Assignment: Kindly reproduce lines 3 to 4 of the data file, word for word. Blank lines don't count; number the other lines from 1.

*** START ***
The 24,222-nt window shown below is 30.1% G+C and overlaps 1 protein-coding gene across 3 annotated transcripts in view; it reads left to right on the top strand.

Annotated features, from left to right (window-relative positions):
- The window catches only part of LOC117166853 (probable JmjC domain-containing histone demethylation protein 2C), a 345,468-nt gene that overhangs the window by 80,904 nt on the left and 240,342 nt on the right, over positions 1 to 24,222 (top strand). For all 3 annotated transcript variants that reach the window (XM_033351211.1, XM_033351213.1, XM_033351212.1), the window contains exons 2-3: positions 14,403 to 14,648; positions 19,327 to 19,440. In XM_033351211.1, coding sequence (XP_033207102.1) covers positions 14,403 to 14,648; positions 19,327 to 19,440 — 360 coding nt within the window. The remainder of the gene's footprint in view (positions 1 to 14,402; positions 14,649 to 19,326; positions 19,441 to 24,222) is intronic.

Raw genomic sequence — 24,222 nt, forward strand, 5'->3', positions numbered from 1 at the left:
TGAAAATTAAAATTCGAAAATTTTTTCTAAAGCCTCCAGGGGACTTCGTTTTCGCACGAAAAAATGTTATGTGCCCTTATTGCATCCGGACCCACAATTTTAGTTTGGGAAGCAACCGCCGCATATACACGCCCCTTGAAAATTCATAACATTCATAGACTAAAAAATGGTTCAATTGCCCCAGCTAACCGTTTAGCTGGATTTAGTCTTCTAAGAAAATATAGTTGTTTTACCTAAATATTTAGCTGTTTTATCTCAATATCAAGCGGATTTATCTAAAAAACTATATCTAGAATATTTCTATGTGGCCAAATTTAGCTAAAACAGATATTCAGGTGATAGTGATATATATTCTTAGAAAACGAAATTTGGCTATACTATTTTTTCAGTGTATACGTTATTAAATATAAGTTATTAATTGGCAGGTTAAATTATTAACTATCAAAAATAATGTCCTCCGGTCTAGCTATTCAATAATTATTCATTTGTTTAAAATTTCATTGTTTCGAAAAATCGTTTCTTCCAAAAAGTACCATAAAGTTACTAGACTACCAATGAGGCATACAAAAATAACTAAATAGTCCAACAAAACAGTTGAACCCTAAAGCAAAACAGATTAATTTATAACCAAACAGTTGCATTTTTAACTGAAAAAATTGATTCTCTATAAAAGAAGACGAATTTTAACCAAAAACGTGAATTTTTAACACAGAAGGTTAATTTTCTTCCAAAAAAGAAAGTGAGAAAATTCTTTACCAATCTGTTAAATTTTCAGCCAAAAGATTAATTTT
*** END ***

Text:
- The window catches only part of LOC117166853 (probable JmjC domain-containing histone demethylation protein 2C), a 345,468-nt gene that overhangs the window by 80,904 nt on the left and 240,342 nt on the right, over positions 1 to 24,222 (top strand). For all 3 annotated transcript variants that reach the window (XM_033351211.1, XM_033351213.1, XM_033351212.1), the window contains exons 2-3: positions 14,403 to 14,648; positions 19,327 to 19,440. In XM_033351211.1, coding sequence (XP_033207102.1) covers positions 14,403 to 14,648; positions 19,327 to 19,440 — 360 coding nt within the window. The remainder of the gene's footprint in view (positions 1 to 14,402; positions 14,649 to 19,326; positions 19,441 to 24,222) is intronic.

Raw genomic sequence — 24,222 nt, forward strand, 5'->3', positions numbered from 1 at the left: